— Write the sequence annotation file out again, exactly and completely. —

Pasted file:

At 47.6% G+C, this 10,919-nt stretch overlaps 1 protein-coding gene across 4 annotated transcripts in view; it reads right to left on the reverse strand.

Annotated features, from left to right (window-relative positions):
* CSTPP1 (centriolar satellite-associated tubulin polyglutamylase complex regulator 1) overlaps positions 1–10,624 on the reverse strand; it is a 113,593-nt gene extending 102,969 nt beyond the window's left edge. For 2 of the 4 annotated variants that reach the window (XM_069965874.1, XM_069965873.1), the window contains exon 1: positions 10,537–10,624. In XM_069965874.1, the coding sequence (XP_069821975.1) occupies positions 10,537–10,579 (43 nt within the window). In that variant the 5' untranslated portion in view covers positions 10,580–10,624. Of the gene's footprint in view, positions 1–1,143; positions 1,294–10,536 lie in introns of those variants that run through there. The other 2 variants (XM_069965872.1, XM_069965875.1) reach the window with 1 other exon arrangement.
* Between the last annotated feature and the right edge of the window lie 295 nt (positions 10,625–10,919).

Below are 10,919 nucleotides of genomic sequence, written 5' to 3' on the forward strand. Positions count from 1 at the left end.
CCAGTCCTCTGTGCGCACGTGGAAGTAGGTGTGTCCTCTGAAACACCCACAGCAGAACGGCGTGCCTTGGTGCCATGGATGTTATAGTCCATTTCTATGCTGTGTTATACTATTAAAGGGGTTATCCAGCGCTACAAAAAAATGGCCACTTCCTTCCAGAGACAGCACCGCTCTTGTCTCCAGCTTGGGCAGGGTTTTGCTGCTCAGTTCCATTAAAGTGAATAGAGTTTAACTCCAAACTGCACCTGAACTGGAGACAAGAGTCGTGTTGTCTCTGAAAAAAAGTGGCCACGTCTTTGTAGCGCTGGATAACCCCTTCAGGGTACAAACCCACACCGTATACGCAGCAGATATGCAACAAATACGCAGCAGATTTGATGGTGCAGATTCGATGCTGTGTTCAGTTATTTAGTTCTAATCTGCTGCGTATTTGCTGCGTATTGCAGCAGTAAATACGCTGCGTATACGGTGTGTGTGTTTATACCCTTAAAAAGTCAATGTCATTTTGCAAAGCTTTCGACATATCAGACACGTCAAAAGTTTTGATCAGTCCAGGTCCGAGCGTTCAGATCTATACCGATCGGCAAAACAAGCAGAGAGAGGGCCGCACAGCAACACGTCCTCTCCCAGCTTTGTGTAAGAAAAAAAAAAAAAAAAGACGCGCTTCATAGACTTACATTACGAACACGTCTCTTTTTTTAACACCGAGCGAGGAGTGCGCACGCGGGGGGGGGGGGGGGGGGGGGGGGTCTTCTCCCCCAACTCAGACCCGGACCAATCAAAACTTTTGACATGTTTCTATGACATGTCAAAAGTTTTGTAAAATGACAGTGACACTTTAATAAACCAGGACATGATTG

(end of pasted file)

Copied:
At 47.6% G+C, this 10,919-nt stretch overlaps 1 protein-coding gene across 4 annotated transcripts in view; it reads right to left on the reverse strand.

Annotated features, from left to right (window-relative positions):
* CSTPP1 (centriolar satellite-associated tubulin polyglutamylase complex regulator 1) overlaps positions 1–10,624 on the reverse strand; it is a 113,593-nt gene extending 102,969 nt beyond the window's left edge. For 2 of the 4 annotated variants that reach the window (XM_069965874.1, XM_069965873.1), the window contains exon 1: positions 10,537–10,624. In XM_069965874.1, the coding sequence (XP_069821975.1) occupies positions 10,537–10,579 (43 nt within the window). In that variant the 5' untranslated portion in view covers positions 10,580–10,624. Of the gene's footprint in view, positions 1–1,143; positions 1,294–10,536 lie in introns of those variants that run through there. The other 2 variants (XM_069965872.1, XM_069965875.1) reach the window with 1 other exon arrangement.
* Between the last annotated feature and the right edge of the window lie 295 nt (positions 10,625–10,919).

Below are 10,919 nucleotides of genomic sequence, written 5' to 3' on the forward strand. Positions count from 1 at the left end.
CCAGTCCTCTGTGCGCACGTGGAAGTAGGTGTGTCCTCTGAAACACCCACAGCAGAACGGCGTGCCTTGGTGCCATGGATGTTATAGTCCATTTCTATGCTGTGTTATACTATTAAAGGGGTTATCCAGCGCTACAAAAAAATGGCCACTTCCTTCCAGAGACAGCACCGCTCTTGTCTCCAGCTTGGGCAGGGTTTTGCTGCTCAGTTCCATTAAAGTGAATAGAGTTTAACTCCAAACTGCACCTGAACTGGAGACAAGAGTCGTGTTGTCTCTGAAAAAAAGTGGCCACGTCTTTGTAGCGCTGGATAACCCCTTCAGGGTACAAACCCACACCGTATACGCAGCAGATATGCAACAAATACGCAGCAGATTTGATGGTGCAGATTCGATGCTGTGTTCAGTTATTTAGTTCTAATCTGCTGCGTATTTGCTGCGTATTGCAGCAGTAAATACGCTGCGTATACGGTGTGTGTGTTTATACCCTTAAAAAGTCAATGTCATTTTGCAAAGCTTTCGACATATCAGACACGTCAAAAGTTTTGATCAGTCCAGGTCCGAGCGTTCAGATCTATACCGATCGGCAAAACAAGCAGAGAGAGGGCCGCACAGCAACACGTCCTCTCCCAGCTTTGTGTAAGAAAAAAAAAAAAAAAAGACGCGCTTCATAGACTTACATTACGAACACGTCTCTTTTTTTAACACCGAGCGAGGAGTGCGCACGCGGGGGGGGGGGGGGGGGGGGGGGGTCTTCTCCCCCAACTCAGACCCGGACCAATCAAAACTTTTGACATGTTTCTATGACATGTCAAAAGTTTTGTAAAATGACAGTGACACTTTAATAAACCAGGACATGATTG